The spate of red-state Democrats, including the politically vulnerable Sen. Mark Begich of Alaska, and moderate Republicans, like Ohio Sen. Rob Portman, who have followed Obama into this rapid evolution have no doubt been heartened by poll numbers that show surging support for same-sex marriage.

And they’re right. No social issue since perhaps segregation has seen such a sudden shift in popular opinion. The latest FOX News poll found 49 percent of voters in support of legalizing gay marriage, up 17 points in a decade.

But 53 percent thought that states ought to be able to ban the practice, including, contradictorily, 30 percent who believed that same-sex marriage is a constitutional right.

While Power Play does not expect constitutional coherency on public opinion, especially on a question so fraught with controversy and amid such rapid attitudinal evolution, there would seem to be something else afoot here than a misunderstanding of federalism.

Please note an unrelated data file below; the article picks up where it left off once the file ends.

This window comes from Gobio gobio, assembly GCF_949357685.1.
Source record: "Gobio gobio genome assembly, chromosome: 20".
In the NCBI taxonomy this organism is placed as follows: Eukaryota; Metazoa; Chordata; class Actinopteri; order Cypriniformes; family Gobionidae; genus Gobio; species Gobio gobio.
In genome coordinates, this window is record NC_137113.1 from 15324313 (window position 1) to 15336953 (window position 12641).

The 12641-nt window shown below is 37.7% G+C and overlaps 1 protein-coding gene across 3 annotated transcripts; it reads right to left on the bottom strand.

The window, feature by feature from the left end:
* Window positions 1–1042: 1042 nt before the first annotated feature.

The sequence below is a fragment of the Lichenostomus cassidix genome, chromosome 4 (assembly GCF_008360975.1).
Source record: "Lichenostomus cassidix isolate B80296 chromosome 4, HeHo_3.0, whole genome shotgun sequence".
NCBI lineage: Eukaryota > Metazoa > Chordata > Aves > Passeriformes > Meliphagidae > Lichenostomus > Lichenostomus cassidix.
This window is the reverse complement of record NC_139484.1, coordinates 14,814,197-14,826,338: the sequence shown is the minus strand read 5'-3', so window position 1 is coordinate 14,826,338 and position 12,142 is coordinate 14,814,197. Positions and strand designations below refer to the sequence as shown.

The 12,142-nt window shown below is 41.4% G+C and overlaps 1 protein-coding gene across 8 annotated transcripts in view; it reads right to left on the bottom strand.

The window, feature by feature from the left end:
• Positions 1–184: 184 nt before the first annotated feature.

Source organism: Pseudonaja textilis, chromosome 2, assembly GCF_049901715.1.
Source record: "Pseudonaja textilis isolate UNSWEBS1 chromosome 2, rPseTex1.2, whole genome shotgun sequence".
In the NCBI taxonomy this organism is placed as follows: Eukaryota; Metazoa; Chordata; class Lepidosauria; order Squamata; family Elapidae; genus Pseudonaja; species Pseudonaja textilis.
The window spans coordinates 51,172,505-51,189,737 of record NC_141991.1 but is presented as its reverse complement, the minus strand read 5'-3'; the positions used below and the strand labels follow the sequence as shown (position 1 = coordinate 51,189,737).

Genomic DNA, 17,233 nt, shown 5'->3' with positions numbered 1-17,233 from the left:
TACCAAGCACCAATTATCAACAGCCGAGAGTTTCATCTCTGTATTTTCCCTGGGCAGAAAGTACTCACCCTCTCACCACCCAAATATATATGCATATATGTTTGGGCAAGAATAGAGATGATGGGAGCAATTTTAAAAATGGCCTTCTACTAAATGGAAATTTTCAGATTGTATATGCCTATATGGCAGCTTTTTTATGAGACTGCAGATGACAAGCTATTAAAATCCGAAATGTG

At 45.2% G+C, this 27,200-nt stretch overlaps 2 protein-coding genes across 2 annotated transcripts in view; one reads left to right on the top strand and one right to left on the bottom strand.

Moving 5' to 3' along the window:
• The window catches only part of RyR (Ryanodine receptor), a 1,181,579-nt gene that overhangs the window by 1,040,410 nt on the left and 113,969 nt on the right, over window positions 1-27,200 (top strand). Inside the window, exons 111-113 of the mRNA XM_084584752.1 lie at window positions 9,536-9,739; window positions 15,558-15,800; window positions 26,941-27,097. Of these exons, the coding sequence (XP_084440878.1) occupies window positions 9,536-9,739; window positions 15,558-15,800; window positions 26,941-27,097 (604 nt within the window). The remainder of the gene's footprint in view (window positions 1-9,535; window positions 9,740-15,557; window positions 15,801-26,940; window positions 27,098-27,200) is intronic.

Voters have had 31 chances to ban gay marriage on the state level, and in 29 of the cases have opted to do so, even in some pretty liberal places, including in California, the state ban before the court today. And in every race but one, pre-election polls have underestimated support for the ban.

Republicans looking for ways to believe that pre-election polls were wrong in 2008 and 2012 talked a great deal about the so-called “Bradley effect,” a reference to the 1982 California gubernatorial race in which L.A. Mayor Tom Bradley, the first black major-party candidate for California governor, lost to Republican George Deukmejian despite Bradley holding solid leads in pre-election polls.

The effect of what academics call “social desirability bias” in that election and other races involving minority candidates has been hotly debated for decades, but all agree that in Bradley’s race some portion of respondents felt uncomfortable telling pollsters that they were opposed to a minority candidate. Once in the privacy of a voting booth, they expressed their true feelings.